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Canada is the largest investor in the Colombian extractive sector, an industry which covers forty percent of the country’s territoryi. The growth of this sector has been accompanied by increases in human rights abuses committed by transnational corporations (TNCs) operating in the region. These abuses are acutely felt in indigenous communities, where the employment of both paramilitary and state security forces have been linked to violence, kidnappings and displacementii.

In response to these issues, the Canadian government developed a Special Office for the Extractive Sector, followed by a Corporate Social Responsibility Strategy (CSR) four years later in 2009iii. The CSR policy encourages multinationals to promote “Canadian values” while operating abroad, and the Office of the Extractive Sector is intended to mediate disputes between communities and companies. In terms of enforcement, both have come under criticism.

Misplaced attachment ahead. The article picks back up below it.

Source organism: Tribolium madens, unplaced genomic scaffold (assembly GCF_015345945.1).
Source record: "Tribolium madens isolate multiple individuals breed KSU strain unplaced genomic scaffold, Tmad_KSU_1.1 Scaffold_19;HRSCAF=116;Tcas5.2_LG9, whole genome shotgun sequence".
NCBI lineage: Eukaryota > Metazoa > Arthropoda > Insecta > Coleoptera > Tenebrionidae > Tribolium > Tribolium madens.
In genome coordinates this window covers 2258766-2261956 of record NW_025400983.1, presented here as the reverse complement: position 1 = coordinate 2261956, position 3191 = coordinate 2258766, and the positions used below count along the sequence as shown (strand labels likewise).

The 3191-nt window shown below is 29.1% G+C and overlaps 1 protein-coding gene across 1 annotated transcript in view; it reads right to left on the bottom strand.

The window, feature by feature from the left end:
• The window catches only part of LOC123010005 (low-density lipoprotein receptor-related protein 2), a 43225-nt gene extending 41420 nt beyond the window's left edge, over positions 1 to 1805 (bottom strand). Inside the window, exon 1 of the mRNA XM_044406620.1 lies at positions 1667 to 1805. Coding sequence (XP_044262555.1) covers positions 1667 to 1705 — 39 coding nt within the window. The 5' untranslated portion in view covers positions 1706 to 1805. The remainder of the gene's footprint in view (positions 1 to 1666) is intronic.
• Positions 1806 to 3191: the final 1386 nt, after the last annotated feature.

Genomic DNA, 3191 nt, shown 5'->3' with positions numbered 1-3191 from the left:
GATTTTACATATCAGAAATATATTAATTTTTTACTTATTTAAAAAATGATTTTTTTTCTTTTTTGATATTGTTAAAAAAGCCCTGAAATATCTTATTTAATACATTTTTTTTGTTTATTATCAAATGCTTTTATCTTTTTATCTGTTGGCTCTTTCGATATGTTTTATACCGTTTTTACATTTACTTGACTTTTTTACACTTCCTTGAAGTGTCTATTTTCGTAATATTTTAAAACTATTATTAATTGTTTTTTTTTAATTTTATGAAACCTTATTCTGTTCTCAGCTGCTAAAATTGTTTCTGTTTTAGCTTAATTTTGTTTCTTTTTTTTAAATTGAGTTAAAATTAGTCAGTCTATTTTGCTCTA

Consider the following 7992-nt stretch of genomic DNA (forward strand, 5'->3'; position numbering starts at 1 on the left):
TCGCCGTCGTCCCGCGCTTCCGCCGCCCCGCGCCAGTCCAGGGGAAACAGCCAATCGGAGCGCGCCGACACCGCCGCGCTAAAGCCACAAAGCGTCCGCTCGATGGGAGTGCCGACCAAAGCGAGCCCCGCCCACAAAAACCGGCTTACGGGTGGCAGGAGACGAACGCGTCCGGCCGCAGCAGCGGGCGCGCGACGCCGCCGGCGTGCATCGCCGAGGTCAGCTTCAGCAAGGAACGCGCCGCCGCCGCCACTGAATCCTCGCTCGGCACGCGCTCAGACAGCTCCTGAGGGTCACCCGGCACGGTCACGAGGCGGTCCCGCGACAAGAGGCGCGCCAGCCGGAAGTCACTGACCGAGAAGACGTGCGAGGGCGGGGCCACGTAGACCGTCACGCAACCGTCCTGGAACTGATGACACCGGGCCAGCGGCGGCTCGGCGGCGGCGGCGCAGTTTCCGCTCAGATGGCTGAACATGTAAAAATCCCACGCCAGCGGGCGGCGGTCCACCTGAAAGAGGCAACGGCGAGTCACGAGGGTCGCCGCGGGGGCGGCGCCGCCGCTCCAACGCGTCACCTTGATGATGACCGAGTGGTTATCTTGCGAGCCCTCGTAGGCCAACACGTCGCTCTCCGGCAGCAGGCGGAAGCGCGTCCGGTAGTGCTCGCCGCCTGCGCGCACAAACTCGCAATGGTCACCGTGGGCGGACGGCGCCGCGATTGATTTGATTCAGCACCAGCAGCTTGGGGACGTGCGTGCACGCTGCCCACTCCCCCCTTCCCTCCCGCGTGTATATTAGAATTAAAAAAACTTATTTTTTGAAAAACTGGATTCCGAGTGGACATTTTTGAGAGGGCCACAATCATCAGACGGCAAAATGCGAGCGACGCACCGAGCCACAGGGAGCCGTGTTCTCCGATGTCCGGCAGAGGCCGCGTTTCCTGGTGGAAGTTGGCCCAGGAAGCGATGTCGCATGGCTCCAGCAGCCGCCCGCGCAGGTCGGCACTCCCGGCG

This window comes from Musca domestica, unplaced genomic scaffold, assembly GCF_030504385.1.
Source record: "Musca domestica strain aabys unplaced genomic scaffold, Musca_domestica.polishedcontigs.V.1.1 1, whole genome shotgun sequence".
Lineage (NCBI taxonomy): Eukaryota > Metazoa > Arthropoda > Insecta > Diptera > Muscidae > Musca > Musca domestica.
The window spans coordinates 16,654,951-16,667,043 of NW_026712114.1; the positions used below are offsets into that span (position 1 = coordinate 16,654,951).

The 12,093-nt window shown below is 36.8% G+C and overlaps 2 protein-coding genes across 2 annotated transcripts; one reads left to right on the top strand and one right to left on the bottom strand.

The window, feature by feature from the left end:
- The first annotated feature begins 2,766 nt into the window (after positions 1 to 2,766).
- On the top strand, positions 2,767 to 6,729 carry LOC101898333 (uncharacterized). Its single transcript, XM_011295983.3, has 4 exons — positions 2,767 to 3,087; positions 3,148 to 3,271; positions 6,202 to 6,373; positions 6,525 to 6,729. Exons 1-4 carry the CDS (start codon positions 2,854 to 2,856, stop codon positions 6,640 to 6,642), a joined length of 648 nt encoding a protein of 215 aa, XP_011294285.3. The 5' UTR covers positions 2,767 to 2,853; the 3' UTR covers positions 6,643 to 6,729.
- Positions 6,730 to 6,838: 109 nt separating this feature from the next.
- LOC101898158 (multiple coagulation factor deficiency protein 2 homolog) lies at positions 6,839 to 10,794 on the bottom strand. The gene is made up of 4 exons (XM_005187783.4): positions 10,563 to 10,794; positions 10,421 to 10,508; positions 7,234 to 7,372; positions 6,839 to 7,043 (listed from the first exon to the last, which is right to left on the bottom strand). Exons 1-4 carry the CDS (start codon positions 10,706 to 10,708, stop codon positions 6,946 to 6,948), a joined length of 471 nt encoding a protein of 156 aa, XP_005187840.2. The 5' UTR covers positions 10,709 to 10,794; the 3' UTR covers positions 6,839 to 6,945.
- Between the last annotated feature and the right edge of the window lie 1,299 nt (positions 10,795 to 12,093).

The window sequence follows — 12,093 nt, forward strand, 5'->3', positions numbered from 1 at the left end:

On January 17th 2018 Canadian government finally announced the creation of an independent ombudsman who will be able to open investigations and get document from companies. Its a step long hoped for, but it is still not enough as it does not involve any legal mechanism.

The CSR strategy relies on the government to with-drawl their support for noncomplying companies in the foreign market, and the Office of the Extractive Sector is unable to impose sanctions. In addition, the office cannot make public statements about human rights issues, nor help fund the involvement of communities who wish to make a rights claim. With neither solution offering a strong enforcement mechanism, the Canadian government’s commitment to corporate accountability in Colombia is lacking.